How did wide receivers fare?

Rank Name Pos. Completions Targets Touchdowns Completion Percentage
1  DeAndre Hopkins WR 2 7 1 28.57
2  Jarvis Landry WR 3 5 1 60
3  Terrance Williams WR 1 5 1 20
4  Vincent Jackson WR 3 3 1 100
5  Pierre Garcon WR 3 3 1 100
6  Jamison Crowder WR 0 3 0 0
7  Greg Jennings WR 0 3 0 0
8  Randall Cobb WR 0 3 0 0
9  Eric Decker WR 2 2 1 100
10  Tavon Austin WR 2 2 2 100
11  Cecil Shorts WR 2 2 2 100
12  Le’Veon Bell RB 2 2 0 100
13  Coby Fleener TE 2 2 1 100
14  Martellus Bennett TE 2 2 1 100
15  Eddie Royal WR 2 2 1 100
16  Zach Ertz TE 1 2 1 50
17  Mike Wallace WR 1 2 1 50
18  Gary Barnidge TE 1 2 1 50
19  Demaryius Thomas WR 1 2 0 50
20  Ted Ginn WR 1 2 2 50
21  Mohamed Sanu WR 1 2 0 50
22  Allen Hurns WR 1 2 1 50
23  Emmanuel Sanders WR 1 2 0 50
24  Jared Cook TE 1 2 0 50
25  Dwayne Harris WR 1 2 0 50
26  Percy Harvin WR 1 2 0 50
27  Owen Daniels TE 1 2 1 50
28  Greg Olsen TE 1 2 0 50
29  Charcandrick West RB 0 2 0 0
30  Jordan Reed TE 0 2 0 0
31  T.Y. Hilton WR 0 2 0 0
32  Jordan Cameron TE 0 2 0 0
33  Brandon Marshall WR 0 2 0 0
34  Stefon Diggs WR 0 2 0 0

 

20 TDs were scored on 84 RZ targets by the top 34 receivers (all received at least two RZ targets). The 71 other receivers to see one RZ target scored just 15 TD combined. Okay, so 34 players scored 20 TDs versus 71 that scored 15 total. It’s easy to see the more opportunities the players received, the more likely they were to convert. It’s a simple concept, but I think it holds more weight once you actually see it.

Why even make this argument/write this article on a concept that seems so simple? Well, determining which players from this week four list will be awarded a similar amount of RZ opportunities in the following week could help identify not only tournament options, but potential cash targets as well. If a player is likely to score, then obviously he’ll carry a very high-projected fantasy-point floor. Mull over this list and see if you can identify that under-the-radar sleeper that others overlooked and maybe, just maybe, that player ends up winning you the $250,000 Run & Gun in week five.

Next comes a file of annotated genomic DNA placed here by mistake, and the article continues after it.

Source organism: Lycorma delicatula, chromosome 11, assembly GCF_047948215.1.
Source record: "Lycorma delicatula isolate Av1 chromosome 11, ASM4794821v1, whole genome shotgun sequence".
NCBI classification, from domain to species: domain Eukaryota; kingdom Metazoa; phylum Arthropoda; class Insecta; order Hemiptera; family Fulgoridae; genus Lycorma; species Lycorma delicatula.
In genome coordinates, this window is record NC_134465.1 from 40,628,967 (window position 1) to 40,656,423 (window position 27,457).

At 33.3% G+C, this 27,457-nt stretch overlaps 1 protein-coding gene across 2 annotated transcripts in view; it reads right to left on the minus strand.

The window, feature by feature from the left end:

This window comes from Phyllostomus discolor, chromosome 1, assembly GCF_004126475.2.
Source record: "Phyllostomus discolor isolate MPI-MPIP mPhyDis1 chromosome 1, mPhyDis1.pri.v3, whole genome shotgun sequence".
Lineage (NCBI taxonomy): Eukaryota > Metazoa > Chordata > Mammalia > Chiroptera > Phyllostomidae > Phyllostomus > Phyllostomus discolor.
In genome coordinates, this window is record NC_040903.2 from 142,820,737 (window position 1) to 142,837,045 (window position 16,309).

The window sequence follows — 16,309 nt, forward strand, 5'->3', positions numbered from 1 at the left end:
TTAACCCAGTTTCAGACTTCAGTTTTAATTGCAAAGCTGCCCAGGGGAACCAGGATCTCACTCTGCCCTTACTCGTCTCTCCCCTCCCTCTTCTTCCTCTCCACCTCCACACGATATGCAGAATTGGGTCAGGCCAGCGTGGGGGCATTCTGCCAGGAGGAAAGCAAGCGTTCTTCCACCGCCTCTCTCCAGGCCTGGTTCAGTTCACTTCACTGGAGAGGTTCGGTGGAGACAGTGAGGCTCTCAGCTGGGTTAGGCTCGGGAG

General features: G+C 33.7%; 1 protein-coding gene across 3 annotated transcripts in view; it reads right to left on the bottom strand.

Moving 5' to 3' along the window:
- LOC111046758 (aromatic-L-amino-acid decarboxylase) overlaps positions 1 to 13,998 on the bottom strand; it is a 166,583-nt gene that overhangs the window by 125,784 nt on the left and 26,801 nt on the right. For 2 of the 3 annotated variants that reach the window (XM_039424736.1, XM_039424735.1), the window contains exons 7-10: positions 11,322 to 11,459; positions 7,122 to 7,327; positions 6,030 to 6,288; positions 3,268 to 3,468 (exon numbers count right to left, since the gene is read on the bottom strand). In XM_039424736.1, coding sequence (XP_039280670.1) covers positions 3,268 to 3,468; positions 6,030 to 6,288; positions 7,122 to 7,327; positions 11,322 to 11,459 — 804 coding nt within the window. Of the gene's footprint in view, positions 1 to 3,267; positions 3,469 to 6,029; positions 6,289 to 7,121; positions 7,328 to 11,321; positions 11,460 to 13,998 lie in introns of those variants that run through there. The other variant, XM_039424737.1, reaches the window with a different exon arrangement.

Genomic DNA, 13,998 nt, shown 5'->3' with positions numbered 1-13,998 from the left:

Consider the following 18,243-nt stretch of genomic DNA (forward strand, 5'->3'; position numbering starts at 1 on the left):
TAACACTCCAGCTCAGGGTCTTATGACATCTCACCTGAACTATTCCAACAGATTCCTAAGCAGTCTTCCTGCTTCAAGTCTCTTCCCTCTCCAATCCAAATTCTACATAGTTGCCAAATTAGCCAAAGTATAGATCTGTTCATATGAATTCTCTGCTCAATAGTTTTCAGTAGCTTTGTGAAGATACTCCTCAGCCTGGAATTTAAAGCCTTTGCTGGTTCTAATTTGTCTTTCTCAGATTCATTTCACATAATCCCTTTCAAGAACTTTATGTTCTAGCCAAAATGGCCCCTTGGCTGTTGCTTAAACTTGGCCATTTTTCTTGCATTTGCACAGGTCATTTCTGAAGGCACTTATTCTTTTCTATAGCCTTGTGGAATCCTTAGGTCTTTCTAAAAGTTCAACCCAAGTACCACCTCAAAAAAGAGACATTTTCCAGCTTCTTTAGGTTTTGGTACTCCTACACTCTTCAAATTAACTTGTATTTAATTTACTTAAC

BONUS: Names that stick out to me from the target list as potential diamonds in the rough moving forward: Pierre Garcon, Cecil Shorts, Zach Ertz, Ted Ginn and Percy Harvin

Ricky Sanders

Ricky Sanders

Ricky Sanders is a fantasy sports expert with over 15 years of playing experience. After starting several freelance fantasy sports blogs, Ricky moved up in the fantasy industry when he joined Going9 Baseball. He wrote fantasy baseball content and had a weekly radio spot on the site’s SiriusXM Satellite Radio show. Shortly thereafter, in early 2013, Ricky joined RotoExperts as a three-sport fantasy contributor, eventually becoming one of the site’s lead basketball writers. While writing for RotoExperts, Ricky was introduced to daily fantasy sports and immediately fell in love. With help from some of his mentors, some of the best DFS players in the world, he honed his skills and became the daily fantasy expert he is today. When RotoExperts created a daily-focused website called DailyRoto.com, Ricky was brought on as one of the main contributors. He still makes frequent appearances on the RotoExperts SiriusXM Radio show and on the FNTSY Sports Television Network, talking daily fantasy sports. He also continues to write for a few DFS content sites: RotoCurve and The Fantasy Fix. Ricky is a proud and active member of the Fantasy Sports Writers Association. He has agreed to be a writer and representative for the FantasyDraft brand and serves as an ambassador to the site. He has no more access to the site than the typical user. Don’t hesitate to contact Ricky with questions on Twitter @RSandersDFS.